It is important to ensure that there is an adequate amount of wrap material under the bandage. This provides protection, but it also distributes the forces applied by the outer bandage and helps prevent any excessive localized constriction. Most of the commercial wraps, which consist of one-quarter inch to one-half inch thickness of soft material that is of a sufficient length to make it around the leg three to five times, are adequate.
For a number of bandage applications, the leg wrap will be made from individual sheets of commercial “sheet cotton.” (The stand-ard size of “sheet cotton” is 30 inches by 36 inches.) The sheet cotton can be folded in a variety of ways to create a custom length to fit the leg, and it should consist of a minimum of four or five individual sheets. The important thing is to take care in the folding of the individual sheets and to make sure that there are no “wads” or thick seams that could create focal points of pressure on the leg.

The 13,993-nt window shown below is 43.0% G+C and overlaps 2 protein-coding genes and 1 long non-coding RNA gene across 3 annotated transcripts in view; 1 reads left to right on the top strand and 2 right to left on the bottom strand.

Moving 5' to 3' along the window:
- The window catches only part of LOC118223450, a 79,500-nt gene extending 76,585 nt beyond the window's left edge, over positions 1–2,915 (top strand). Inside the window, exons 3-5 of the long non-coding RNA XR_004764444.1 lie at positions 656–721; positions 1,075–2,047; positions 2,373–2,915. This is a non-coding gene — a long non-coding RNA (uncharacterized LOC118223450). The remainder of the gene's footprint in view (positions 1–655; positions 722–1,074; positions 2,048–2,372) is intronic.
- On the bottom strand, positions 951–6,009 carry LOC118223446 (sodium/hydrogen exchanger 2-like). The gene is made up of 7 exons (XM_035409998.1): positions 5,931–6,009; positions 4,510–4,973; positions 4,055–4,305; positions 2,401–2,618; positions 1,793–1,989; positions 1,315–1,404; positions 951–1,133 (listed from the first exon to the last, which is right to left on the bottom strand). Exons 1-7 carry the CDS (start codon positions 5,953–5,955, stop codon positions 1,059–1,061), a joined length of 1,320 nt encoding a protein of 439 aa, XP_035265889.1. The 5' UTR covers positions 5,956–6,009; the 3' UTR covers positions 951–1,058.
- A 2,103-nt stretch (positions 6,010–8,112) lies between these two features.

Of paramount importance is to apply a well-padded bandage snugly enough (with absence of wrinkles) to prevent it from slipping. When a leg bandage slips, it might just slide down and annoy the horse. However, the worst-case scenario is a bandage that slips in such a manner that it bunches and applies a pressure point on the back of the tendons. This occurrence can precipitate a so-called “bandage bow” or tendon damage.
The general standing bandage is the one that many performance horses have perfectly displayed on their legs for half of any given day–snug, clean, wrinkle-free, and thumping like a Miracle Grow-fertilized pumpkin. These general-use bandages and wraps can be purchased or custom-made as mentioned above. The main functions of these general bandages are to provide protection; cover various leg sweats, paints, liniments, or poultices; and provide support. The support can aid in reducing any “stocking up” or wind puffs, but the actual “support” or assistance in weight-bearing that is provided to the tendons and other leg limb structures is not as much as many owners think.
For example, if you think in specific terms of how much force or weight are carried by the tendons of the forelimbs, it is easy to question how much “support” a typical standing wrap and bandage can provide.